(1)(A) Every individual having for the taxable year a gross income of [$750] or more, except that a return shall not be required of an individual ...

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(iii) who is entitled to make a joint return under section 6013 and whose gross income, when combined with the gross income of his spouse, is, for the taxable year, less than [$2,800 in 1974, $3,400 in 1975, $3,600 in 1976] ....


Section 7203 states in pertinent part,


Any person required under this title to pay any ... tax, or required by this title or by regulations made under authority thereof to make a return ..., ... who willfully fails to pay such ... tax, make such return, ... shall ... be guilty of a misdemeanor and, upon conviction thereof, shall be fined not more than $10,000, or imprisoned not more than 1 year, or both, together with the costs of prosecution.


In addition, section 1 of the Internal Revenue Code declares that there is a tax imposed on every individual whose taxable income exceeds the totals set out in tables in that section.


Moore also mentions that Code section 3402 and its regulations provide for voluntary agreement to pay taxes. These provisions concern the withholding arrangements between employer and employee and do not affect the ultimate liability for payment of taxes.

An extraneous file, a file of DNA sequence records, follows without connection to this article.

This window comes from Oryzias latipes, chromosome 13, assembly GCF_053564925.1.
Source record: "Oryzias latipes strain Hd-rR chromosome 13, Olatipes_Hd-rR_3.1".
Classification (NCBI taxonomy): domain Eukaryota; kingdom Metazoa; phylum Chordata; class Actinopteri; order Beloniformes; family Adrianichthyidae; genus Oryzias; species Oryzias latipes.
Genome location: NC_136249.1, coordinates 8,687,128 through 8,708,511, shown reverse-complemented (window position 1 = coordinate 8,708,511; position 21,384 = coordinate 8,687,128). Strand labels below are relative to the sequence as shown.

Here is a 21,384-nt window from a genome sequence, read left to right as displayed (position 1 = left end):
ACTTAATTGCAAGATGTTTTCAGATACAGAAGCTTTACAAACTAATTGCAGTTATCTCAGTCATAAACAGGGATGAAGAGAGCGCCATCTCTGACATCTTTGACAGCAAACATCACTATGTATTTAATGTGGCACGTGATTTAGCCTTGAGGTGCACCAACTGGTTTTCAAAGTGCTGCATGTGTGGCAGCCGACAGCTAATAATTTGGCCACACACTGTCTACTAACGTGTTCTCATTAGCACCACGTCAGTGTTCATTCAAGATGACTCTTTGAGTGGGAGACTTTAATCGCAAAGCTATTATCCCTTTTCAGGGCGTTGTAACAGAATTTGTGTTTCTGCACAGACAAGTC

Moore challenges the constitutionality of the direct progressive income tax. The Supreme Court has found this tax valid under the Sixteenth Amendment. Brushaber v. Union Pac. R., 240 U.S. 1, 36 S.Ct. 236, 60 L.Ed. 493 (1916); Tyee Realty Co. v. Anderson, 240 U.S. 115, 36 S.Ct. 281, 60 L.Ed. 554 (1916). Defendant also argues that the income tax laws are unconstitutional as applied to him because wages received for labor are not "income" and so they cannot be directly taxed. The Supreme Court has defined "income" as used in the Sixteenth Amendment as "the gain derived from capital, from labor, or from both combined ...." Eisner v. Macomber, 252 U.S. 189, 207, 40 S.Ct. 189, 193, 64 L.Ed. 521 (1920). The Supreme Court cases are controlling on these issues.



Last, Moore raises a Fifth Amendment defense, claiming that his right against self-incrimination allows him to refuse to provide any information on a tax return. The Supreme Court has held the Fifth Amendment is not a defense for failing to make any tax return, United States v. Sullivan, 274 U.S. 259, 47 S.Ct. 607, 71 L.Ed. 1037 (1927), although a Fifth Amendment objection can be raised in response to a particular question on the return if the question calls for a privileged answer. See Garner v. United States, 424 U.S. 648, 96 S.Ct. 1178, 47 L.Ed.2d 370 (1976). This Court held in United States v. Irwin, 561 F.2d 198, 201 (10th Cir. 1977), cert. denied, 434 U.S. 1012, 98 S.Ct. 725, 54 L.Ed.2d 755 (1978) that a tax return containing no information but a general objection based on the Fifth Amendment did not constitute a return as required by the Internal Revenue Code, and did not contain a claim sufficiently specific to invoke Fifth Amendment protection. That case is controlling here. Thus, we hold that Moore's blanket objection is not a valid claim of the Fifth Amendment.